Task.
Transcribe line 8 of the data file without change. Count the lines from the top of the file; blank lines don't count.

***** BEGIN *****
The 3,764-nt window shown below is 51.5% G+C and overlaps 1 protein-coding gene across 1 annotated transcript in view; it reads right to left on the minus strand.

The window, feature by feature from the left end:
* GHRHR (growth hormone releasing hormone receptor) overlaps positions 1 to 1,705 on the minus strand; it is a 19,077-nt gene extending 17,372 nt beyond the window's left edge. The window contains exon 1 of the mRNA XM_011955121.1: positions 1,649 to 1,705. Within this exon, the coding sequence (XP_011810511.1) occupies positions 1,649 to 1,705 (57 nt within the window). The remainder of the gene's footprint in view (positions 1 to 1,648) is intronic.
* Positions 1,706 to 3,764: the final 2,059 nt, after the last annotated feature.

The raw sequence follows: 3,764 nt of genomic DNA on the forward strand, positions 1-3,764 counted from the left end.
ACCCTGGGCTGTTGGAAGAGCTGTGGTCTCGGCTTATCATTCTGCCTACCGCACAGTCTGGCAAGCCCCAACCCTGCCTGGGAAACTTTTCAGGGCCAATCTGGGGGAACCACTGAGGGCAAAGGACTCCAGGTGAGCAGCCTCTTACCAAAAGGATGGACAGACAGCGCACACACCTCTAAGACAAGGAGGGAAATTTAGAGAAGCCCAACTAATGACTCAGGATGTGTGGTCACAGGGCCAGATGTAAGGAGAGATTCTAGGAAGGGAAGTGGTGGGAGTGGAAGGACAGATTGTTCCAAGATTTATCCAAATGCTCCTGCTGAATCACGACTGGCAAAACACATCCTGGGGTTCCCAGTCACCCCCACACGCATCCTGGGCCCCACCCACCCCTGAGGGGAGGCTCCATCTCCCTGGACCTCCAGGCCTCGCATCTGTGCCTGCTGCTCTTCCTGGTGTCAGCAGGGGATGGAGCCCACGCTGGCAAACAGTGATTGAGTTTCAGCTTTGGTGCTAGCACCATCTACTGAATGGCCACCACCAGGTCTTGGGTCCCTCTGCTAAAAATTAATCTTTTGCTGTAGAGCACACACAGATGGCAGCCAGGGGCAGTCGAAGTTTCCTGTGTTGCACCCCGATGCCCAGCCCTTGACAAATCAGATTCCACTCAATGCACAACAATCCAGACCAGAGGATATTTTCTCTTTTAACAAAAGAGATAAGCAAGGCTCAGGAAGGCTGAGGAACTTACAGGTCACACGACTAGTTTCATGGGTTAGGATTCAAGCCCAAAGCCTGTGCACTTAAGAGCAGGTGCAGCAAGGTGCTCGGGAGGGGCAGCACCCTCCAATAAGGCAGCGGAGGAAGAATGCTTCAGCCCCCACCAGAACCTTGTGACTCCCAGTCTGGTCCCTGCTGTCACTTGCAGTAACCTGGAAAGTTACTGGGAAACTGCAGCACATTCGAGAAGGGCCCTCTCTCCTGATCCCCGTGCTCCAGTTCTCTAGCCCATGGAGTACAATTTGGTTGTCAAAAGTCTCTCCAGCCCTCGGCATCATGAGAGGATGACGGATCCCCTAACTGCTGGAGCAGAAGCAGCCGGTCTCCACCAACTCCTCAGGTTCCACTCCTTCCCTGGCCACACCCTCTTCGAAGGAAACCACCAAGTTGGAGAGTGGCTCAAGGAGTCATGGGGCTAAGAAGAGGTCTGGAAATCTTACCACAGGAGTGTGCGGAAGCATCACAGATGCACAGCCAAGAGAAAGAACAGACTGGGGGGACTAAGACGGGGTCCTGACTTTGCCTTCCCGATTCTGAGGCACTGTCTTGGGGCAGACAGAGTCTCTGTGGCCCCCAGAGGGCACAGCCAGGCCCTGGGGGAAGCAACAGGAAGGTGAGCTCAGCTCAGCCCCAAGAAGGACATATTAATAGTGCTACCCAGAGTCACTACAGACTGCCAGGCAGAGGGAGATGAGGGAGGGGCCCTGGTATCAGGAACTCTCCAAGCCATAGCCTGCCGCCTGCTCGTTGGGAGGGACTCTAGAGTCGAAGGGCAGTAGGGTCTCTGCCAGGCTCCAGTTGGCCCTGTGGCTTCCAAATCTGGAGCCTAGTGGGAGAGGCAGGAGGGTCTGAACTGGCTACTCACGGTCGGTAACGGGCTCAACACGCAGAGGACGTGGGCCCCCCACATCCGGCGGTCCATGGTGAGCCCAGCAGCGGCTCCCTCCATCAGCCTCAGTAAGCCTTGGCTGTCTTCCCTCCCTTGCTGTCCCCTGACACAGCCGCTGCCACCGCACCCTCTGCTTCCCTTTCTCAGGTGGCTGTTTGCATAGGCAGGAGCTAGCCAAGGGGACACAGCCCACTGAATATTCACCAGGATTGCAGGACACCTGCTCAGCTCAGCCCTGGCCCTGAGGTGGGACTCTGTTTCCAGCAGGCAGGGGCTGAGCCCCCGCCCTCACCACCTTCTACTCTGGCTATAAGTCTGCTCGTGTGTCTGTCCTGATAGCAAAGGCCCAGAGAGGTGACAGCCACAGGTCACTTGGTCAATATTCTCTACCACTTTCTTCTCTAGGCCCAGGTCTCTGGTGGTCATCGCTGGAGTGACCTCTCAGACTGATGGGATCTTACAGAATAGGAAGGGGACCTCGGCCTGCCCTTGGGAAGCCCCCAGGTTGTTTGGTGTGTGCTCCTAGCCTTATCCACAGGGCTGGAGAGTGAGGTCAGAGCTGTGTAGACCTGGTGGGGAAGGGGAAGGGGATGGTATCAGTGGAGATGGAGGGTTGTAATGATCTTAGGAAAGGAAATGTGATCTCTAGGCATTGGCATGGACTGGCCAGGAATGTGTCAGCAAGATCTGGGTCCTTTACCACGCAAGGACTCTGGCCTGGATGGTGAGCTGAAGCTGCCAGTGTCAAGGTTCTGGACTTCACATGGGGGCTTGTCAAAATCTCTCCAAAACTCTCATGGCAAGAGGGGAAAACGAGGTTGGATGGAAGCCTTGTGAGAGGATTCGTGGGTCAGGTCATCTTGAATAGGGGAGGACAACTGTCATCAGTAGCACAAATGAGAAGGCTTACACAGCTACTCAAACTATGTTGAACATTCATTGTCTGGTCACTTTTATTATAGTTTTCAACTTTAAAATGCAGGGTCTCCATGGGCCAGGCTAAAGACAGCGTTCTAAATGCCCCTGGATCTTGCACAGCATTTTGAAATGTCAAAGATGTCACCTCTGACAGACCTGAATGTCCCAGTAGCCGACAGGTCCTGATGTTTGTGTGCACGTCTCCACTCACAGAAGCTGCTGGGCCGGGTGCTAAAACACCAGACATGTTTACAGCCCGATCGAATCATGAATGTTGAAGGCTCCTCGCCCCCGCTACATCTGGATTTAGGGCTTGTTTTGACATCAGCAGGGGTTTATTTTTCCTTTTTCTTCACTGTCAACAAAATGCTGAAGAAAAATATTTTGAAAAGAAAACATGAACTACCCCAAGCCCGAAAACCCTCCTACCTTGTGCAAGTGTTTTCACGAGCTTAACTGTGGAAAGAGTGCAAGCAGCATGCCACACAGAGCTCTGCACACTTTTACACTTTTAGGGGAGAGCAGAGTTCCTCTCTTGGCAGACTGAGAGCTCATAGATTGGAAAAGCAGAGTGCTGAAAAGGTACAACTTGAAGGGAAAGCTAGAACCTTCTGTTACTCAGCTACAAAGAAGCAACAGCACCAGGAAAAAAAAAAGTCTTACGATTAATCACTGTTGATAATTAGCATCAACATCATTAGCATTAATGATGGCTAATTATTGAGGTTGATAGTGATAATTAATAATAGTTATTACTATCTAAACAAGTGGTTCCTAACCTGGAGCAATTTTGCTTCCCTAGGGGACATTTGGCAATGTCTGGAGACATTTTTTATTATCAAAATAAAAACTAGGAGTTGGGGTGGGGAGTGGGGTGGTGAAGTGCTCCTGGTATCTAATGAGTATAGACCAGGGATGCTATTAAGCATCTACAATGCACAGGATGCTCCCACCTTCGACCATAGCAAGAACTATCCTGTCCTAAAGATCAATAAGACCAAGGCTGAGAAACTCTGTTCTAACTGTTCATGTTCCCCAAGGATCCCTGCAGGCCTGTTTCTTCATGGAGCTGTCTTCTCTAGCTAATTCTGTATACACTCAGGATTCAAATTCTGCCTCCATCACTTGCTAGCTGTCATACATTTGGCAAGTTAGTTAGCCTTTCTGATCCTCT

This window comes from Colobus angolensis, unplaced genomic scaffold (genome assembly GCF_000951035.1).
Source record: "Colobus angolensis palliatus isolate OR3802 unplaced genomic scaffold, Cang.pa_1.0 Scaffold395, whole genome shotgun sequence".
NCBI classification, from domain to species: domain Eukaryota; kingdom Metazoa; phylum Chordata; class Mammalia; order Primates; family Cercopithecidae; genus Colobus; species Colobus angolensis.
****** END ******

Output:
Source record: "Colobus angolensis palliatus isolate OR3802 unplaced genomic scaffold, Cang.pa_1.0 Scaffold395, whole genome shotgun sequence".